The final segment of the body of the Sermon on the Mount (7:1-12) combines teaching on judging people’s behavior (7: 1-6), asking God for good things (7:7- 11), and treating others as one would want to be treated (7: 12). Matthew 7:1 may have surpassed John 3: 16 as the Bible verse most well-known by modern unbelievers. Whether or not that is the case, it is probably the verse most abused by them! Often cited as if Christians had no right ever to pronounce any kind of behavior morally repugnant, however wicked or grotesque it might be, verse 1 (“Do not judge, or you too will be judged”) is thus violently ripped from its immediate context. Verses 1-2 do indeed warn that believers will be judged in the same way that they judge others, and verses 3-4 enjoin rigorous self-judgment before judgment of others. But once one has taken the “plank” out of one’s own eye, one “will see clearly to remove the speck from your brother’s eye” (7:5), a process that certainly involves analysis of good or bad. More dramatically, holy things are not to be repeatedly offered to those who continually reject and even profane them (7:6),[69]This verse, of course, has long puzzled readers. Reference to the eucharist is anachronistic; imagining apostates is too limited. For this broader understanding, see Hagner, Matthew 1-13, 169; and Keener, Matthew,240. an injunction that requires further insight as to what is good or bad.

Thus 7:1 cannot mean that disciples may never pronounce specific actions of other people as sinful, but rather that they must not do so in an overly condemning or censorious way (an equally legitimate rendering of the verb κρινω). With Overman, “what Matthew is promoting in the prayer, and elsewhere in the Gospel, is circumspect, very thoughtful judgments,” a process that “must first begin with thorough, and probably rather agonizing, self-assessment.”[70]Overman, Church and Community, 99. 7:6 then balances out 7:1-5 to a certain extent. The latter “commanded that there not be too much severity”; the former “follows up by saying that there should not be too much laxity.”[71]Allison, Sermon on the Mount, 155.

A fundamental hermeneutical axiom comes into play in 7:7-11. Matthew assumes that interpreters of these promises that God will give what petitioners ask have already read the Lord’s Prayer one chapter earlier! Thus they know that one must ask for God’s will to be done (6:10). The “ask, seek, and knock” clauses are not a blank check, but leave room for God’s desires to override ours. Such prayer “supposes a heart of piety” and “submission to God’s will.”[72]Keener, Matthew, Schnackenburg (Matthew, 75) notes the unmistakable kinship between Matt. 6:9-13 and 7:7-11, a link even clearer in Luke, since the two parallels are combined in the same context (Luke 11:1 -4, 9-13). Nevertheless, there is a confidence present here not often found in pagan parallels; cf. C. G. Muller, “Bitten und Beten im NT und seiner Umwelt: Martial und Matthaus im Vergleich,” New Testament Studies 49 (2003): 1-21. At the same time, James 4:2 teaches that there are some things we do not have because we have not asked, a possible allusion to this portion of the sermon (Matt. 7:7- 8). From a pedagogical point of view, Murray and Meyers helpfully explore the   rationale behind this arrangement, observing that God’s choice to distribute certain (but only certain) blessings if and only if his people ask for them keeps them both from idolatry-thinking they can auto­matically manipulate God-and from merely presuming on his grace for everything to be given unconditionally. Good human parents do exactly the same thing with their children, which is Jesus’ precise point in 7:9-11![73]Michael J. Murray and Kurt Meyers, “Ask and It Will Be Given to You,” Religious Studies 30 (1994): 311-30.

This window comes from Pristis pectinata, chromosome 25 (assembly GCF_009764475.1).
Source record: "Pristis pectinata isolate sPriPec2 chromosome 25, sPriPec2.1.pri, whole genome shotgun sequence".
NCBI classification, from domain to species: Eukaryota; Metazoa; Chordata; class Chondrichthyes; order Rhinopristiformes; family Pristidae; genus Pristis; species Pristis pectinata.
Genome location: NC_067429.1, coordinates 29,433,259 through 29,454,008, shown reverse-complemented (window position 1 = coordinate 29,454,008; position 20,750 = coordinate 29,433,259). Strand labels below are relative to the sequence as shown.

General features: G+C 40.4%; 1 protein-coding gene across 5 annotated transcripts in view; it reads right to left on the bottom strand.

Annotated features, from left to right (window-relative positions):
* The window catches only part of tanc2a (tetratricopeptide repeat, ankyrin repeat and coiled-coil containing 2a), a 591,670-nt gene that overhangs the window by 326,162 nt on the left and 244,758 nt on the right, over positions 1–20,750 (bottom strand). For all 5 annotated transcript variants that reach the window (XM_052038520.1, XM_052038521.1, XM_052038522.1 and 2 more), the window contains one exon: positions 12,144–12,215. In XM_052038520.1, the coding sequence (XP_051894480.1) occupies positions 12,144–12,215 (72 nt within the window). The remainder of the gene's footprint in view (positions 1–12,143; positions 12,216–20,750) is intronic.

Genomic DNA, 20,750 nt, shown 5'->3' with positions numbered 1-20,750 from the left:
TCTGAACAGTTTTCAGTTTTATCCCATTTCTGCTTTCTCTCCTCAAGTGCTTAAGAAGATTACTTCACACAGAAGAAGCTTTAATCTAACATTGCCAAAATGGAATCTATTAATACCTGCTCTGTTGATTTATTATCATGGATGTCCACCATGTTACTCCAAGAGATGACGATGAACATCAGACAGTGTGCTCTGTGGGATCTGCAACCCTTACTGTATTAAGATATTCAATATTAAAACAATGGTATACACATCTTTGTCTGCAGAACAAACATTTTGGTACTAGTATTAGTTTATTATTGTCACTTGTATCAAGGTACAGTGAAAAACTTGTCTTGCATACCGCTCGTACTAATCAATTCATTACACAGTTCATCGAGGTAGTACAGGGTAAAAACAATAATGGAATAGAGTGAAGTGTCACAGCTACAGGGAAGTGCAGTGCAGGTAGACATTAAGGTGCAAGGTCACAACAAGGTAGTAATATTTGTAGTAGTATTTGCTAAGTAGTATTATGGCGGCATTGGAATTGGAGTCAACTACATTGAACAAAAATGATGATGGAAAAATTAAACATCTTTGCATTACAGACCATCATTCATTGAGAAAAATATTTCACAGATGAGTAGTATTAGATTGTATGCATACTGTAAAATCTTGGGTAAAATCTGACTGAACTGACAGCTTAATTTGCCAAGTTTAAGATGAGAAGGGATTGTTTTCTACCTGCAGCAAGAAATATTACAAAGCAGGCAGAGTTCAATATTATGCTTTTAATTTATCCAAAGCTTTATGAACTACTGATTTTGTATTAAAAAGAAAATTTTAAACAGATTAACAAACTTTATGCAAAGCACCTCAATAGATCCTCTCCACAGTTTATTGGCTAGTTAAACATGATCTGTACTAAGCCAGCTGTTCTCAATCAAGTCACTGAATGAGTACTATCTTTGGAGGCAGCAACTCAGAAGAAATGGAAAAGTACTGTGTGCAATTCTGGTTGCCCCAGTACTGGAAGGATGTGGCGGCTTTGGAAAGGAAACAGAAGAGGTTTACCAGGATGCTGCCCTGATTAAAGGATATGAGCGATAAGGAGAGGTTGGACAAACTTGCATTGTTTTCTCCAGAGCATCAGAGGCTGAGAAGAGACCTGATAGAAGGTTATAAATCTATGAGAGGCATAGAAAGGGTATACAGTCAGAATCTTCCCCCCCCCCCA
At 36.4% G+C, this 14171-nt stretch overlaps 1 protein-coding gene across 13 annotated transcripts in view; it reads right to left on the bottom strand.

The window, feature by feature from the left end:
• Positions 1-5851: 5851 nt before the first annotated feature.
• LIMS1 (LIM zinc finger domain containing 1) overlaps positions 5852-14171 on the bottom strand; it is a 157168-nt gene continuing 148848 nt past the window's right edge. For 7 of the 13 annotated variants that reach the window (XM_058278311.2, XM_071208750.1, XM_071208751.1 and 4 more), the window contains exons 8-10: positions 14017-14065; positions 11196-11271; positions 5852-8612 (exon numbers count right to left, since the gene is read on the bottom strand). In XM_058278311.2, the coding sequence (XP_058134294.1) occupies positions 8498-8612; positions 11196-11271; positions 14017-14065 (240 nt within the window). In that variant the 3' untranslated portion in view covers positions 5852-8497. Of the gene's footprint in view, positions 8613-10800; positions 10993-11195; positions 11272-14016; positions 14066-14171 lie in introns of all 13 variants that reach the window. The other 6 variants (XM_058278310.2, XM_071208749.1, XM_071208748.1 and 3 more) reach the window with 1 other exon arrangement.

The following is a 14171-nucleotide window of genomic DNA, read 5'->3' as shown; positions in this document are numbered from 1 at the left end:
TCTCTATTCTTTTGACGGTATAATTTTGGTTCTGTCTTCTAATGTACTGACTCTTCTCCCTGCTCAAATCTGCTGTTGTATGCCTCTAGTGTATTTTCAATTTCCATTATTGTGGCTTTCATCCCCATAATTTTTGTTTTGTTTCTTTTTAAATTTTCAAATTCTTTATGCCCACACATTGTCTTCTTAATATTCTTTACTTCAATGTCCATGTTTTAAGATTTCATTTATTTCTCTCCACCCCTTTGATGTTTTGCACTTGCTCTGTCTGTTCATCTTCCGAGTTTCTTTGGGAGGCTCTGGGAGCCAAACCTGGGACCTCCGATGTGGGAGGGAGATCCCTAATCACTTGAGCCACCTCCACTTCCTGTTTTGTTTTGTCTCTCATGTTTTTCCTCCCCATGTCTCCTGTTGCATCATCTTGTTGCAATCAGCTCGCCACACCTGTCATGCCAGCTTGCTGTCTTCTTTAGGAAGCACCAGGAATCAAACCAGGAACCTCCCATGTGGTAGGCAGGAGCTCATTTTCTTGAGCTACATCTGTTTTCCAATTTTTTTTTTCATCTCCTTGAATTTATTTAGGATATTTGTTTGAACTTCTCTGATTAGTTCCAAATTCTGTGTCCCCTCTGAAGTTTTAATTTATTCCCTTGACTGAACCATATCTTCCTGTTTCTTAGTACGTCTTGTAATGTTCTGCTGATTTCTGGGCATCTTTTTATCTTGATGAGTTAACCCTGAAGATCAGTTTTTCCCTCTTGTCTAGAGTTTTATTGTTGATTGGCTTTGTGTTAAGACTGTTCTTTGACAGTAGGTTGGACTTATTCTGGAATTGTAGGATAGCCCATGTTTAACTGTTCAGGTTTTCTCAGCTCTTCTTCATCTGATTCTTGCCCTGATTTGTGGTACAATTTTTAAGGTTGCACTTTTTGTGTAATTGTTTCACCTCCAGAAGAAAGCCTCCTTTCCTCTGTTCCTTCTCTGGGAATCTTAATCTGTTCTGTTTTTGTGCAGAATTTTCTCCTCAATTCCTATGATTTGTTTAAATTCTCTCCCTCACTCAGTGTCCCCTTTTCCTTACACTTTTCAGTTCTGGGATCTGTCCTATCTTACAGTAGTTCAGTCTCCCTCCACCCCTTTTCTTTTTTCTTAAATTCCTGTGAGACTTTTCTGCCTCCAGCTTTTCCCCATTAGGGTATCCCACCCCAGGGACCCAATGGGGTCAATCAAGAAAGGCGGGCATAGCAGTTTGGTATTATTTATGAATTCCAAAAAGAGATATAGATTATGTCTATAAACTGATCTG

The Golden Rule (7: 1 2), which brings the body of the sermon to a close, is perhaps more often parodied (“Do unto others before they do unto you . . . “and the like) than obeyed. Students of comparative religion often try to down play the uniqueness of Jesus’ words or deny that the positive form (“Do to others what you would have them do to you”) is any different from the negative form found in various extra biblical sources (i.e., “don’t treat others as you wouldn’t want to be treated”). Some even argue that Jesus’ meaning is self-serving, telling us to treat others in certain ways so that they will treat us similarly.[74]E.g., Paul Ricouer, “The Golden Rule: Exegetical and Theological Perplexities,” New Testament Studies 36 (1990):392-97. Against all of these points, John Topel’s recent study shows that the Golden Rule is “a moral maxim of general altruism, expressed by mutuality between a doer and others,” reflecting a greater “extent and benevolence evoked” than by the so-called Silver Rule or negative form of the principle.[75]John Topel, ‘The Tarnished Golden Rule (Luke 6:31): The Inescapable Radicalness of Christian Ethics,” Theological Studies 59 (1998): 478-85.